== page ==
Scottsdale, Arizona - Crohn’s disease is a long-term condition that causes inflammation of the digestive tract lining. This inflammation can involve any part of the digestive tract, but it’s most common in the lower portion of the small intestine and in the large intestine. Unlike ulcerative colitis (another inflammatory condition), Crohn’s disease usually affects the entire thickness of the bowel wall.
People with Crohn’s disease typically have intermittent symptoms due to active inflammation. These are called flares. The flares usually alternate with periods of remission when there’s no active inflammation or symptoms. A flare may happen if a person with Crohn’s disease doesn’t take medication as prescribed, develops certain infections, receives antibiotics, or takes pain medications, including aspirin and nonsteroidal anti-inflammatory drugs such as ibuprofen and naproxen. Stress also may trigger a flare and result in symptoms of Crohn’s disease becoming worse.
The most common symptoms of a flare are abdominal pain and diarrhea. Other symptoms include rectal bleeding, nausea and vomiting, weight loss, fever, fatigue, pain and drainage around the anal area. People with Crohn’s disease may experience additional symptoms such as joint pains, painful red eyes or a skin rash. During a flare, symptoms can range from mild to severe, depending upon location of disease, length of the intestine involved and the degree of underlying inflammation. Those with early or mild disease usually have milder symptoms.
In the absence of treatment, Crohn’s disease usually tends to get worse over time and may result in serious complications. Complications can include narrowing of the intestine due to inflammation or scar tissue, called strictures; breakdown of tissue between the bowel and bladder, vagina, skin or other segments of bowel, a condition known as fistulae; and malnutrition. There’s also a risk of life-threatening complications, such as a bowel tear or perforation.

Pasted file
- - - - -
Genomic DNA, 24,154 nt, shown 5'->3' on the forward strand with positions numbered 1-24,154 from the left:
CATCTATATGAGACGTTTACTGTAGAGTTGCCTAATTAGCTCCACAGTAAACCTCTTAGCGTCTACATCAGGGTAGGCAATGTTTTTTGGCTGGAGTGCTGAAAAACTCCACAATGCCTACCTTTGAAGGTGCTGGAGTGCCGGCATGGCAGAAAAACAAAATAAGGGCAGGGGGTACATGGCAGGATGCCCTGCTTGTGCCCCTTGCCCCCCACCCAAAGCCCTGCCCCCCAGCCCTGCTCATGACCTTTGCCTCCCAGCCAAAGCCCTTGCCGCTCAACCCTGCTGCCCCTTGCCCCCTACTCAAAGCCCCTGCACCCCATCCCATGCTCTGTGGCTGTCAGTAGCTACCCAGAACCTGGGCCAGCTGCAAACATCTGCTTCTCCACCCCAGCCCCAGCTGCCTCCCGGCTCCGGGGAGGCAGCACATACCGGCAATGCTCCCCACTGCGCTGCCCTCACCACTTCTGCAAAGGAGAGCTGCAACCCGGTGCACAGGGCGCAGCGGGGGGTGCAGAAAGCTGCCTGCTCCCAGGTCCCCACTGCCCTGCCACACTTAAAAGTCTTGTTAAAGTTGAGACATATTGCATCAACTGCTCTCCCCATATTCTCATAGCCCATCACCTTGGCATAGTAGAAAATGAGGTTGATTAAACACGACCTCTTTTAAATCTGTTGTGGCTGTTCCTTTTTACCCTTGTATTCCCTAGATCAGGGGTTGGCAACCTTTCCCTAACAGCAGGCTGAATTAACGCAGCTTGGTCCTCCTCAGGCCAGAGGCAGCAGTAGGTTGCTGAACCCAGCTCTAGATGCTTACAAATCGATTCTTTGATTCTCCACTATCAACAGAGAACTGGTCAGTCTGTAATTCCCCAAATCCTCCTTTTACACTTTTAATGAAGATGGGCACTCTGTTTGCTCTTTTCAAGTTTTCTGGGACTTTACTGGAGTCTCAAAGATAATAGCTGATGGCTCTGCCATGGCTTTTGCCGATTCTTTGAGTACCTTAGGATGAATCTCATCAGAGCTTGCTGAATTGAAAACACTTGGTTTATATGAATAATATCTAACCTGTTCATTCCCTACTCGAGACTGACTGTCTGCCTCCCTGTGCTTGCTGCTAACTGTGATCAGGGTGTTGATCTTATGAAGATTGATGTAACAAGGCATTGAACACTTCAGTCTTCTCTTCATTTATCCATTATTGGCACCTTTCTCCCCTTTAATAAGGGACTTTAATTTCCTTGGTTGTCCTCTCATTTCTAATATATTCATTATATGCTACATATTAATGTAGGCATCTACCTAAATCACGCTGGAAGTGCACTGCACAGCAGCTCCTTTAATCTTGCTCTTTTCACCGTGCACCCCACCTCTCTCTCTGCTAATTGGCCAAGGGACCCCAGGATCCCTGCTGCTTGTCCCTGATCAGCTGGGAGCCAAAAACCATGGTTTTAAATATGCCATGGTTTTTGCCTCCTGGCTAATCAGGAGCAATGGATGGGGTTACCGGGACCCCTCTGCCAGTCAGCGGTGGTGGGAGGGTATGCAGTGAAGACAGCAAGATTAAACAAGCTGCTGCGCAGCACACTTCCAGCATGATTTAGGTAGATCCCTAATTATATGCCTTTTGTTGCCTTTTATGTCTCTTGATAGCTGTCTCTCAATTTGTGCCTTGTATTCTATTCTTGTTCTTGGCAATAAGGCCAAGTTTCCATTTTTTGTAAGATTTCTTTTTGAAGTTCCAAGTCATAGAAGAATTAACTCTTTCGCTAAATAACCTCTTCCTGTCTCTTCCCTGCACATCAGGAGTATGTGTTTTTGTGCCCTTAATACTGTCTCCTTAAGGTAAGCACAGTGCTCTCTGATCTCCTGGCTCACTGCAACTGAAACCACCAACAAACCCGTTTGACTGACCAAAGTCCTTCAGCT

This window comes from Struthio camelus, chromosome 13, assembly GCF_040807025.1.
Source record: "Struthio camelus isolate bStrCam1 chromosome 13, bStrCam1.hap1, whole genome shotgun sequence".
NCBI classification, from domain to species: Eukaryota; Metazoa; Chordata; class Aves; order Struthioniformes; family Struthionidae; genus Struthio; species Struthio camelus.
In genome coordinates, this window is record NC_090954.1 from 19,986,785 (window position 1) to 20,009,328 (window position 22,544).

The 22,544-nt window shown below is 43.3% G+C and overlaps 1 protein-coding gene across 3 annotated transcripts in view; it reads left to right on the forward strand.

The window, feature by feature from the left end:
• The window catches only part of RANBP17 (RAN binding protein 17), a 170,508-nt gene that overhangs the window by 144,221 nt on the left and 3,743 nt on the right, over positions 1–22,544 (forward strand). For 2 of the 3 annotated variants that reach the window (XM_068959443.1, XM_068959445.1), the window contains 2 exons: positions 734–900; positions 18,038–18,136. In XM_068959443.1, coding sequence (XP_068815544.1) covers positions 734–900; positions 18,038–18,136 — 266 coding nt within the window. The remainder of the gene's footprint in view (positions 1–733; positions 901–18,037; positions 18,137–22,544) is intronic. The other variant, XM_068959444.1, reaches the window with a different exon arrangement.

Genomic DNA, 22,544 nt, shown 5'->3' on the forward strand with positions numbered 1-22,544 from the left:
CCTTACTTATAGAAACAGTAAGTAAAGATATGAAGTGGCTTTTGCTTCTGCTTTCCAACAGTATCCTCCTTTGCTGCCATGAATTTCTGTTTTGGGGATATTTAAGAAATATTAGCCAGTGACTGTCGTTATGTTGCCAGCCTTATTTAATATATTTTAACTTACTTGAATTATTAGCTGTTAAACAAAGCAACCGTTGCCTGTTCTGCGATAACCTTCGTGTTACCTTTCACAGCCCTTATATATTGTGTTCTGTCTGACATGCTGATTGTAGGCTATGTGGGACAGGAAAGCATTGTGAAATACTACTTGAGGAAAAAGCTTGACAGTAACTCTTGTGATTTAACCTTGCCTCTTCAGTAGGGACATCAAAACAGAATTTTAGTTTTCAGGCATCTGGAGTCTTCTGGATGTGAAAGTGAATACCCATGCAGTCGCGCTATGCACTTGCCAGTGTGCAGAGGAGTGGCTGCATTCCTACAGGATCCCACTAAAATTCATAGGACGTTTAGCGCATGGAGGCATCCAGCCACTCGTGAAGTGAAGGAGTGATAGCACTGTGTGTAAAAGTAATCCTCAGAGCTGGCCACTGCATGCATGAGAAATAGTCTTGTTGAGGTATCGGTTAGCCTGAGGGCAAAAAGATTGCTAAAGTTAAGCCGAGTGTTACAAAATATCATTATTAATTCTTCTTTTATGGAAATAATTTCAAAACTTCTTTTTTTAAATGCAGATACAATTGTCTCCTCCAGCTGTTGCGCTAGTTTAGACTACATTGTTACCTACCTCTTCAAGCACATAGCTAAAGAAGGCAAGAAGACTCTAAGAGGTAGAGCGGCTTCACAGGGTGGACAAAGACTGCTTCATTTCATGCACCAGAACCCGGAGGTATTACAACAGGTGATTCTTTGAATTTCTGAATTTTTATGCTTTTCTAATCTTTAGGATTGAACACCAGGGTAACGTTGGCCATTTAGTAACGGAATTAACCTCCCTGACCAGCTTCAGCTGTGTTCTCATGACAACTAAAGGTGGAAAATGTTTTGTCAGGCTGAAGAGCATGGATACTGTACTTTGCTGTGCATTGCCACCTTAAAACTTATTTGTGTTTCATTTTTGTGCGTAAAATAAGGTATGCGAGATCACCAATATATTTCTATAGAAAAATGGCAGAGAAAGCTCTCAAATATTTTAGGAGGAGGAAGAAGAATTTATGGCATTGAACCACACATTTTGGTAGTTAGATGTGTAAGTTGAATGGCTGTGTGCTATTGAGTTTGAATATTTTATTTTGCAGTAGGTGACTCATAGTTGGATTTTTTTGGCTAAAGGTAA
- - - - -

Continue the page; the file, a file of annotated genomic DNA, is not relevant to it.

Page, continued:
People diagnosed with Crohn’s disease in childhood or adolescence and those with perianal disease are at an increased risk of flares and disease progression. Smoking increases the risk of developing Crohn’s disease, leads to frequent flares and disease progression, and makes the need for surgery due to Crohn’s disease more likely.
Women with Crohn’s disease who would like to become pregnant should continue medical management for the disease and talk to their doctor. They should try to conceive when they are in remission, if possible. Women who conceive during a flare may continue to have symptoms throughout pregnancy. Stopping medications during pregnancy can also precipitate a flare and lead to pregnancy-related problems like miscarriage, premature delivery and low birth weight.
Without proper treatment, most people with Crohn’s disease eventually require surgery for disease-related complications. Surgery does not cure the disease, however, as Crohn’s often returns in the remaining part of the intestine. Although there is no cure, there are medications that can reduce inflammation, improve quality of life, avoid complications and prevent surgery. The goal of medical treatment is to prevent disease flares and maintain remission. The medications currently available are aminosalicylates, steroids, immunosuppressant agents and biologics.
Physicians use a combination of symptoms, lab tests, endoscopy and imaging exams to evaluate the disease and decide on the treatment that’s best for each individual. Medical therapy for Crohn’s disease often has to be taken for life. If flares continue, the physician may change medication dosages or recommend switching to a different medication. In addition to medical treatment, a healthy lifestyle, regular exercise, not smoking, yoga and meditation also may be beneficial in the management of Crohn’s disease. - Shabana Pasha, M.D., Gastroenterology and Hepatology, Mayo Clinic, Scottsdale, Arizona.